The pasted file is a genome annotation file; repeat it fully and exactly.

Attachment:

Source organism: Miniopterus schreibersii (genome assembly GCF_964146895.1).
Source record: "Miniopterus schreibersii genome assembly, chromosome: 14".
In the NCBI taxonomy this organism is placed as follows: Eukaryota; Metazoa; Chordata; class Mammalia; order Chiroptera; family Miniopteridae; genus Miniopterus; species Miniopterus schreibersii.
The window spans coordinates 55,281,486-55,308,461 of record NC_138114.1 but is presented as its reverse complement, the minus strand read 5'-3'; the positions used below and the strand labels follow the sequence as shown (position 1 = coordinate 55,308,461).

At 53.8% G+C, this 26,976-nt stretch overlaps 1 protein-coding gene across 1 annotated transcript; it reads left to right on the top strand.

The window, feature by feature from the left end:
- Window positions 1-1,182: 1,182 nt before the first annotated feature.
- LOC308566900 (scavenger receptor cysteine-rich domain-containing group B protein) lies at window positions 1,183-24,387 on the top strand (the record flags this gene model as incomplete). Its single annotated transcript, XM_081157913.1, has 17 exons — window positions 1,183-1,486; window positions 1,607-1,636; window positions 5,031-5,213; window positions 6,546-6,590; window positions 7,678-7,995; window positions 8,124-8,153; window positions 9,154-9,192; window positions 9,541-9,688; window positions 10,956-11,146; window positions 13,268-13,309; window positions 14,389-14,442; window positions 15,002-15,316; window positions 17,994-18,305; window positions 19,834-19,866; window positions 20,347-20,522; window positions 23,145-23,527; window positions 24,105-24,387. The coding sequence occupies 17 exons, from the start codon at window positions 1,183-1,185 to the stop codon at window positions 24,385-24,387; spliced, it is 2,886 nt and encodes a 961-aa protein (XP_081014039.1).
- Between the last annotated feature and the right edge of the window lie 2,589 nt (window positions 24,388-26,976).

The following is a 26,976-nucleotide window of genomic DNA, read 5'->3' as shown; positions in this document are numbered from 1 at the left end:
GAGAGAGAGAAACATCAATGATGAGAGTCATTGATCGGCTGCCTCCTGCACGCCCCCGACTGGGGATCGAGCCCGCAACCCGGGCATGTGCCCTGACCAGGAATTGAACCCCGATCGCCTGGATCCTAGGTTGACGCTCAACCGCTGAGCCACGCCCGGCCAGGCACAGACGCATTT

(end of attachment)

Source organism: Miniopterus schreibersii (genome assembly GCF_964146895.1).
Source record: "Miniopterus schreibersii genome assembly, chromosome: 14".
In the NCBI taxonomy this organism is placed as follows: Eukaryota; Metazoa; Chordata; class Mammalia; order Chiroptera; family Miniopteridae; genus Miniopterus; species Miniopterus schreibersii.
The window spans coordinates 55,281,486-55,308,461 of record NC_138114.1 but is presented as its reverse complement, the minus strand read 5'-3'; the positions used below and the strand labels follow the sequence as shown (position 1 = coordinate 55,308,461).

At 53.8% G+C, this 26,976-nt stretch overlaps 1 protein-coding gene across 1 annotated transcript; it reads left to right on the top strand.

The window, feature by feature from the left end:
- Window positions 1-1,182: 1,182 nt before the first annotated feature.
- LOC308566900 (scavenger receptor cysteine-rich domain-containing group B protein) lies at window positions 1,183-24,387 on the top strand (the record flags this gene model as incomplete). Its single annotated transcript, XM_081157913.1, has 17 exons — window positions 1,183-1,486; window positions 1,607-1,636; window positions 5,031-5,213; window positions 6,546-6,590; window positions 7,678-7,995; window positions 8,124-8,153; window positions 9,154-9,192; window positions 9,541-9,688; window positions 10,956-11,146; window positions 13,268-13,309; window positions 14,389-14,442; window positions 15,002-15,316; window positions 17,994-18,305; window positions 19,834-19,866; window positions 20,347-20,522; window positions 23,145-23,527; window positions 24,105-24,387. The coding sequence occupies 17 exons, from the start codon at window positions 1,183-1,185 to the stop codon at window positions 24,385-24,387; spliced, it is 2,886 nt and encodes a 961-aa protein (XP_081014039.1).
- Between the last annotated feature and the right edge of the window lie 2,589 nt (window positions 24,388-26,976).

The following is a 26,976-nucleotide window of genomic DNA, read 5'->3' as shown; positions in this document are numbered from 1 at the left end:
GAGAGAGAGAAACATCAATGATGAGAGTCATTGATCGGCTGCCTCCTGCACGCCCCCGACTGGGGATCGAGCCCGCAACCCGGGCATGTGCCCTGACCAGGAATTGAACCCCGATCGCCTGGATCCTAGGTTGACGCTCAACCGCTGAGCCACGCCCGGCCAGGCACAGACGCATTT